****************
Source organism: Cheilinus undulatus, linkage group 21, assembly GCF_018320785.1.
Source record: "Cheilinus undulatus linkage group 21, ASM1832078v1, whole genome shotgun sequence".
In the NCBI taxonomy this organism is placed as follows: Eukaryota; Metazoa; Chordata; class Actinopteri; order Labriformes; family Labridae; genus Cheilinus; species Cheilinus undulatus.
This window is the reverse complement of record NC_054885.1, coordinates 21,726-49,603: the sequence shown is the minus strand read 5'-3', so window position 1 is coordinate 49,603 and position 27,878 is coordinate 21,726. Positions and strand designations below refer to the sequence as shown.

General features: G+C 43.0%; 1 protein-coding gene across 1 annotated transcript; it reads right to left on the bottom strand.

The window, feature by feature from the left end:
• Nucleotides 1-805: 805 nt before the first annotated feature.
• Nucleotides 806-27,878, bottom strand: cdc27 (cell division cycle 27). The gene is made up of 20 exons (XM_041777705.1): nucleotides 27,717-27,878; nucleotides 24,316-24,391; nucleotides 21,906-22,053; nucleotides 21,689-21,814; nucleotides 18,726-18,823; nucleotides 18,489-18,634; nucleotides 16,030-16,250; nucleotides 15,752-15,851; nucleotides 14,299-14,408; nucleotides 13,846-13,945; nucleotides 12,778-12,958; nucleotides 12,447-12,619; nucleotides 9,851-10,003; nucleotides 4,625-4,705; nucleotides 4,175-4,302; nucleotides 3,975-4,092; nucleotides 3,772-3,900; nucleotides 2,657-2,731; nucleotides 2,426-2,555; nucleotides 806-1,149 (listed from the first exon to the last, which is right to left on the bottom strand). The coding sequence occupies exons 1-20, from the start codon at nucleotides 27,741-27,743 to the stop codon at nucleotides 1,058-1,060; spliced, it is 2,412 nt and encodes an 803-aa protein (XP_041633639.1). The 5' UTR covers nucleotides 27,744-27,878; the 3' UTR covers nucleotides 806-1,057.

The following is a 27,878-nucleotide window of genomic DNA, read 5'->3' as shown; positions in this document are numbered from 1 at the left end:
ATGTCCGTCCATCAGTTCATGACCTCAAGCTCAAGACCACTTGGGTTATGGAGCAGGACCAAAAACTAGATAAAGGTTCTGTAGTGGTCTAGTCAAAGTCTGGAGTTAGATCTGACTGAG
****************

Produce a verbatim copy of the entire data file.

Source organism: Cheilinus undulatus, linkage group 21, assembly GCF_018320785.1.
Source record: "Cheilinus undulatus linkage group 21, ASM1832078v1, whole genome shotgun sequence".
In the NCBI taxonomy this organism is placed as follows: Eukaryota; Metazoa; Chordata; class Actinopteri; order Labriformes; family Labridae; genus Cheilinus; species Cheilinus undulatus.
This window is the reverse complement of record NC_054885.1, coordinates 21,726-49,603: the sequence shown is the minus strand read 5'-3', so window position 1 is coordinate 49,603 and position 27,878 is coordinate 21,726. Positions and strand designations below refer to the sequence as shown.

General features: G+C 43.0%; 1 protein-coding gene across 1 annotated transcript; it reads right to left on the bottom strand.

The window, feature by feature from the left end:
• Nucleotides 1-805: 805 nt before the first annotated feature.
• Nucleotides 806-27,878, bottom strand: cdc27 (cell division cycle 27). The gene is made up of 20 exons (XM_041777705.1): nucleotides 27,717-27,878; nucleotides 24,316-24,391; nucleotides 21,906-22,053; nucleotides 21,689-21,814; nucleotides 18,726-18,823; nucleotides 18,489-18,634; nucleotides 16,030-16,250; nucleotides 15,752-15,851; nucleotides 14,299-14,408; nucleotides 13,846-13,945; nucleotides 12,778-12,958; nucleotides 12,447-12,619; nucleotides 9,851-10,003; nucleotides 4,625-4,705; nucleotides 4,175-4,302; nucleotides 3,975-4,092; nucleotides 3,772-3,900; nucleotides 2,657-2,731; nucleotides 2,426-2,555; nucleotides 806-1,149 (listed from the first exon to the last, which is right to left on the bottom strand). The coding sequence occupies exons 1-20, from the start codon at nucleotides 27,741-27,743 to the stop codon at nucleotides 1,058-1,060; spliced, it is 2,412 nt and encodes an 803-aa protein (XP_041633639.1). The 5' UTR covers nucleotides 27,744-27,878; the 3' UTR covers nucleotides 806-1,057.

The following is a 27,878-nucleotide window of genomic DNA, read 5'->3' as shown; positions in this document are numbered from 1 at the left end:
ATGTCCGTCCATCAGTTCATGACCTCAAGCTCAAGACCACTTGGGTTATGGAGCAGGACCAAAAACTAGATAAAGGTTCTGTAGTGGTCTAGTCAAAGTCTGGAGTTAGATCTGACTGAG